Verizon scraps deal with cable for joint home, wireless services

Verizon confirms that the two sides are going their separate ways, although they will continue to sell each other services in areas where Verizon's landline business doesn't operate.

Verizon 4G LTE
Lynn La/CNET

Verizon confirmed on Thursday that its joint venture with the cable companies is no more.

Chief Financial Officer Fran Shammo, speaking to investors on a conference call, briefly mentioned that the company had terminated its partnership with the cable companies -- Comcast, Time Warner Cable, and Bright House Networks -- which was originally created to build integrated services using its wireless network and cable Internet and television services.

The deal was a part of Verizon's acquisition of spectrum from the cable companies, and an element of the transaction that consumer advocacy groups and regulators took issue with. Many feared the cooperation between a telco and cable company would have led to decreased competition and higher prices.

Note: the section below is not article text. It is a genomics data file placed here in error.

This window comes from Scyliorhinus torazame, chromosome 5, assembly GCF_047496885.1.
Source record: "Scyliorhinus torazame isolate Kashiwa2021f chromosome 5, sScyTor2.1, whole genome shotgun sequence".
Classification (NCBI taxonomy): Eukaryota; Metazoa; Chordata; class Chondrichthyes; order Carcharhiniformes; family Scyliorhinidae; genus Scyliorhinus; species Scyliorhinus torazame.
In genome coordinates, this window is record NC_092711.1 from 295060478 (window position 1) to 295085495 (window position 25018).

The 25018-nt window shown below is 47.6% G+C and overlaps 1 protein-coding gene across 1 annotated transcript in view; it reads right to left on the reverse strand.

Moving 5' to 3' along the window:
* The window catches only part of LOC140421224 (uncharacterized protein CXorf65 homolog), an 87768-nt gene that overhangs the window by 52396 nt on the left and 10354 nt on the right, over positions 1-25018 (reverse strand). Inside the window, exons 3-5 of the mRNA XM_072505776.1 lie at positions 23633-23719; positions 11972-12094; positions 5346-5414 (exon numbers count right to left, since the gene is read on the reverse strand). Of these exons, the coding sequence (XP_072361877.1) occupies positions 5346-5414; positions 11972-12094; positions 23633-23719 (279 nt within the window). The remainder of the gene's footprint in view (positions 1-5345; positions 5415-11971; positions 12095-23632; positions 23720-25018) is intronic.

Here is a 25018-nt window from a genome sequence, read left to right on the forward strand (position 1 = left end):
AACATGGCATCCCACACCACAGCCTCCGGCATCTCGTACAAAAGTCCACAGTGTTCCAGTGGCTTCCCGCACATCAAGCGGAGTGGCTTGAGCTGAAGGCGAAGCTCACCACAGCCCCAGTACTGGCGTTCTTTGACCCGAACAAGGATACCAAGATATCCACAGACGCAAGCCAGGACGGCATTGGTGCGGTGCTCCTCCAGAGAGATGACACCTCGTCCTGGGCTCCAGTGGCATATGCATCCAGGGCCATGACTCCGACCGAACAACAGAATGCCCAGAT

The partnership was dissolved in August, according to a Verizon representative. While the joint venture was set up to bring integrated wireless and wireline services, recent technology advances allow both sides to offer such services without the need of a JV, the representative said.

Verizon is looking to build its own set of integrated services by combining its home FiOS Internet and video services with Verizon Wireless. It hasn't yet been able to do that properly because Verizon Wireless has been jointly owned by Verizon and Vodafone. But Verizon will have more freedom after buying out Vodafone's stake in the business.

Verizon and the cable companies will continue to sell their respective services at various distribution channels. Verizon Wireless stores not in the Verizon landline territory, for instance, will be able to push cable services.

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About the author

Roger Cheng is the executive editor in charge of breaking news for CNET News. Prior to this, he was on the telecommunications beat and wrote for Dow Jones Newswires and The Wall Street Journal for nearly a decade. He's a devoted Trojan alum and Los Angeles Lakers fan.

 

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